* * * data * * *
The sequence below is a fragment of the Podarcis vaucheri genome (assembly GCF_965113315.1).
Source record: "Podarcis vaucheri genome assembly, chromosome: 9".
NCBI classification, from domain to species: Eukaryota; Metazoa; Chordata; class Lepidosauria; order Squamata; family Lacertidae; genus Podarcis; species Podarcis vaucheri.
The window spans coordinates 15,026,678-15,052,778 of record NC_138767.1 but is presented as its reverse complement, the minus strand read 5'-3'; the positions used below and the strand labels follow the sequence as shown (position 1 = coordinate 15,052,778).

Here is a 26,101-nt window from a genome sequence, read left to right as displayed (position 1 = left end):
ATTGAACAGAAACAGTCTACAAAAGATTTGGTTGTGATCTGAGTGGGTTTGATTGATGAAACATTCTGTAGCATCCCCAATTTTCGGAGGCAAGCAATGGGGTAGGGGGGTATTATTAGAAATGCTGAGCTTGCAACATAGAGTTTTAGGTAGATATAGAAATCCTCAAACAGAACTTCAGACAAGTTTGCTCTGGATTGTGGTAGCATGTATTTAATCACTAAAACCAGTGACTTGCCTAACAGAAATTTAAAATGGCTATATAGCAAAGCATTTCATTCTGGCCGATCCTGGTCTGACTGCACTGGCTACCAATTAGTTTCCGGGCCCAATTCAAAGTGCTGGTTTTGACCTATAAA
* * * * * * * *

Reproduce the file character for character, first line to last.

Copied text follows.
The sequence below is a fragment of the Podarcis vaucheri genome (assembly GCF_965113315.1).
Source record: "Podarcis vaucheri genome assembly, chromosome: 9".
NCBI classification, from domain to species: Eukaryota; Metazoa; Chordata; class Lepidosauria; order Squamata; family Lacertidae; genus Podarcis; species Podarcis vaucheri.
The window spans coordinates 15,026,678-15,052,778 of record NC_138767.1 but is presented as its reverse complement, the minus strand read 5'-3'; the positions used below and the strand labels follow the sequence as shown (position 1 = coordinate 15,052,778).

Here is a 26,101-nt window from a genome sequence, read left to right as displayed (position 1 = left end):
ATTGAACAGAAACAGTCTACAAAAGATTTGGTTGTGATCTGAGTGGGTTTGATTGATGAAACATTCTGTAGCATCCCCAATTTTCGGAGGCAAGCAATGGGGTAGGGGGGTATTATTAGAAATGCTGAGCTTGCAACATAGAGTTTTAGGTAGATATAGAAATCCTCAAACAGAACTTCAGACAAGTTTGCTCTGGATTGTGGTAGCATGTATTTAATCACTAAAACCAGTGACTTGCCTAACAGAAATTTAAAATGGCTATATAGCAAAGCATTTCATTCTGGCCGATCCTGGTCTGACTGCACTGGCTACCAATTAGTTTCCGGGCCCAATTCAAAGTGCTGGTTTTGACCTATAAA